Free backyard composting webinars

person putting compost into a garden

Register for a free webinar hosted by Hennepin County to learn how to set up your compost pile, what materials you can compost, how to get the mix right, and more.

Webinar dates:

There is no charge to sign up, but registration is required.

Learn more about backyard composting.

Become a Master Recycler/Composter volunteer

Master recycler talking to a kid at an outdoor event

If you are looking for ways to volunteer in your community, consider becoming a Master Recycler/Composter! The summer Master Recycler/Composter class will be held every Wednesday at 6 to 8 p.m. from May 18 through June 22.

The application is open now and will close at 11:59 p.m. on May 6, 2022. Applicants will be notified whether they are accepted into the class by the end of the day on May 11, 2022.

Learn more about the program and fill out your application.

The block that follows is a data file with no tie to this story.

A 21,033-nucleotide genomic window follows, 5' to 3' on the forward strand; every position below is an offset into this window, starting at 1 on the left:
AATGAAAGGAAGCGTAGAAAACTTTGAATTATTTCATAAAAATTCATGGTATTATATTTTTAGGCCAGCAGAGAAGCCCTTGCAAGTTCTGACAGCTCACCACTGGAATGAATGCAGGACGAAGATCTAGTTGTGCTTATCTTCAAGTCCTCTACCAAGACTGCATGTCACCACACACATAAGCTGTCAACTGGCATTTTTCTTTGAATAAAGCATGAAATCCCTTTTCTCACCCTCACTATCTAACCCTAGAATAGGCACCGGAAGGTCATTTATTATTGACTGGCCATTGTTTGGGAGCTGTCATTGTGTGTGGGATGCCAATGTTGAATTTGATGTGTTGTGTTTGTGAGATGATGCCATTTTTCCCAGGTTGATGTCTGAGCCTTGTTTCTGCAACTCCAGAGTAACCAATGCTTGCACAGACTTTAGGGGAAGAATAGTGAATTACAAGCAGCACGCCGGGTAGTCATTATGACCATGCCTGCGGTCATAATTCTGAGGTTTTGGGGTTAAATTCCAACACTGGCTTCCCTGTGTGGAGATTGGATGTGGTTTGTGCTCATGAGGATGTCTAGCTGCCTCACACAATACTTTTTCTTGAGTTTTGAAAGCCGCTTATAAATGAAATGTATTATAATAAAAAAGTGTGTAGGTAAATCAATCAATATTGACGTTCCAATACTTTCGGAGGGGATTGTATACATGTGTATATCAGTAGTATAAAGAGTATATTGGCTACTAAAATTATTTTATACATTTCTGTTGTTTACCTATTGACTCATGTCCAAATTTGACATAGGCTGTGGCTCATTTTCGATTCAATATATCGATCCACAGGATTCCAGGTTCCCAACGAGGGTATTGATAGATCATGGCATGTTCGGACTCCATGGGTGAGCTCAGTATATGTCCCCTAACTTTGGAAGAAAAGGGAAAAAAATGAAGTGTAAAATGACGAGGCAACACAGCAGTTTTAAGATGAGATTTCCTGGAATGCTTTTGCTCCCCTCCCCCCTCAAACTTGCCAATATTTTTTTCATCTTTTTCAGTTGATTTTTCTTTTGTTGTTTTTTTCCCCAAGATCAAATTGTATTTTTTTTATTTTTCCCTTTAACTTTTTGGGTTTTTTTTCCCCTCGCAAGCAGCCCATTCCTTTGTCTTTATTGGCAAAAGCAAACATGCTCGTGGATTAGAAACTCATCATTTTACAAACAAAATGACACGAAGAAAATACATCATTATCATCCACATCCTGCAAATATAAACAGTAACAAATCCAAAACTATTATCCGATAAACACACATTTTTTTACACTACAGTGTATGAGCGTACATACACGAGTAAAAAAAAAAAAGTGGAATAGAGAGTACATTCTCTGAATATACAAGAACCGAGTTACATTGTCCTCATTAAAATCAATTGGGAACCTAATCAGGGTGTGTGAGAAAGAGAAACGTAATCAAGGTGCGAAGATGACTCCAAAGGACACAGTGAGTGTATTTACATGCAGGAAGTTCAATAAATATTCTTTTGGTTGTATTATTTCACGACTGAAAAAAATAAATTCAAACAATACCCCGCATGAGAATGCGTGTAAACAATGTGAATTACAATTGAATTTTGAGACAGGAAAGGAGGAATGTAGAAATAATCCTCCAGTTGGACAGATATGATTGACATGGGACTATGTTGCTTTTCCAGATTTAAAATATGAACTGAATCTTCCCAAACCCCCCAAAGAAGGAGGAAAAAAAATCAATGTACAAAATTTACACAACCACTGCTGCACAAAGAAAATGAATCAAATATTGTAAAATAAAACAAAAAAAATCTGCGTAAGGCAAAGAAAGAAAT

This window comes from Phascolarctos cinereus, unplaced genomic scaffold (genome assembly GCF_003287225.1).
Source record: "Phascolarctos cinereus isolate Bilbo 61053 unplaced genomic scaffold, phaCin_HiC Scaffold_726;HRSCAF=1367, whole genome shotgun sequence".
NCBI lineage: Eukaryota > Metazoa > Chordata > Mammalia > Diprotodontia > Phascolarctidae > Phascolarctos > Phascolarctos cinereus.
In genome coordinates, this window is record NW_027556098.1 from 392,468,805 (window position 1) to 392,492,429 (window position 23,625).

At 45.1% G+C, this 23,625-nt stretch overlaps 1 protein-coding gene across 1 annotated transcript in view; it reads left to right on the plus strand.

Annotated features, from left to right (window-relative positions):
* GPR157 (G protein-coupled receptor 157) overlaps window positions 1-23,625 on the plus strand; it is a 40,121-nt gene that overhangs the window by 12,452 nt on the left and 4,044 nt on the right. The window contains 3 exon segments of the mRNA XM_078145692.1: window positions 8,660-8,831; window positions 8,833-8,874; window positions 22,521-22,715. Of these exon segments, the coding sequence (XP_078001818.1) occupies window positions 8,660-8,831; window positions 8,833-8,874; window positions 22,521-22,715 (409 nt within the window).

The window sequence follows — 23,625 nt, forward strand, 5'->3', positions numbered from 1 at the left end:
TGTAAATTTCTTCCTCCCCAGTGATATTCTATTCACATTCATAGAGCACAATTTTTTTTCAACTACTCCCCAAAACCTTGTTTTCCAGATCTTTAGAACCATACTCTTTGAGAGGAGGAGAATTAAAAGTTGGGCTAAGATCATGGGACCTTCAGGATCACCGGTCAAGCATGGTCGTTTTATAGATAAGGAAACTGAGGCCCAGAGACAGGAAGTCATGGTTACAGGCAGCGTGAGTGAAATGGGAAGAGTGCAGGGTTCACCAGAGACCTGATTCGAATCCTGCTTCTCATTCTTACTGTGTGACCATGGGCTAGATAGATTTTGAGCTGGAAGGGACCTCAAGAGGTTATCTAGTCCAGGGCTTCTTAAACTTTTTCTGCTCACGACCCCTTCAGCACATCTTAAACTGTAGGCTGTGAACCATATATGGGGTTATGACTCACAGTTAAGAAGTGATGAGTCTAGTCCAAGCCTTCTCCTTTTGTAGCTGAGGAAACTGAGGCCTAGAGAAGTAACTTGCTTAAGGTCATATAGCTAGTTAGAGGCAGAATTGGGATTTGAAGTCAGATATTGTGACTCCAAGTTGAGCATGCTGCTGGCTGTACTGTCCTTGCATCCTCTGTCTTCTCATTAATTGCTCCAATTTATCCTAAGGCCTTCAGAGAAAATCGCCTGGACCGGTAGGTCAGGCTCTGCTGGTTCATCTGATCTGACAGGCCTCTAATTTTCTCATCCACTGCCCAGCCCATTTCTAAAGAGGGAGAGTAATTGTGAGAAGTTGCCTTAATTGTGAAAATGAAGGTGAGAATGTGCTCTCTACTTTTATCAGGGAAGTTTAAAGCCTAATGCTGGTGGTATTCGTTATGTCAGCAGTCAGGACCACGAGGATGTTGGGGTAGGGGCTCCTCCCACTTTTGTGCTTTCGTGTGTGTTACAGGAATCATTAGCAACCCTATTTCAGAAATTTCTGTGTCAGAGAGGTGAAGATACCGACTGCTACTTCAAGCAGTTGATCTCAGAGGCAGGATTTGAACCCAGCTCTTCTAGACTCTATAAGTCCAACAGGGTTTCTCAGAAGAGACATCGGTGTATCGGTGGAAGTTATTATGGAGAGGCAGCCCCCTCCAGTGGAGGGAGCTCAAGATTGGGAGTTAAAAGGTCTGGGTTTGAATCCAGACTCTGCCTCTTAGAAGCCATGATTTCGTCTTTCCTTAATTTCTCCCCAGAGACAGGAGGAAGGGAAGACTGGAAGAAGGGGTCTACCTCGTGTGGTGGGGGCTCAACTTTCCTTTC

Community Connections Conference on May 21 in Minneapolis

The Northside and Southside Green Zone Task Forces of Minneapolis are hosting an environmental justice Green Zone Summit at the Community Connections Conference on Saturday, May 21, 2022, from 10 a.m. to 3 p.m.

Hennepin County’s recycling advisors will table at the event to gather ideas from participants on how to best advance a zero-waste future and share waste reduction and recycling education resources. Staff will also present information about the development of the Zero Waste Plan in a community-led session focused on waste.

Community organization leaders will talk about what they’ve learned from their community about how to improve recycling and reduce trash and share the community-driven projects they are planning for the summer and fall. All are encouraged to attend.

Register on the City website.

Rethos Deconstruction Masterclass in May

Contractors in safety vests and hats deconstructing a building

This May, Rethos is hosting a three-part webinar series about the economic, environmental, and cultural values of building deconstruction. Learn from leading experts in architecture, government, construction, historic preservation, and salvage, including a presentation from Hennepin County staff at the May 4 session. The series is free and open to all.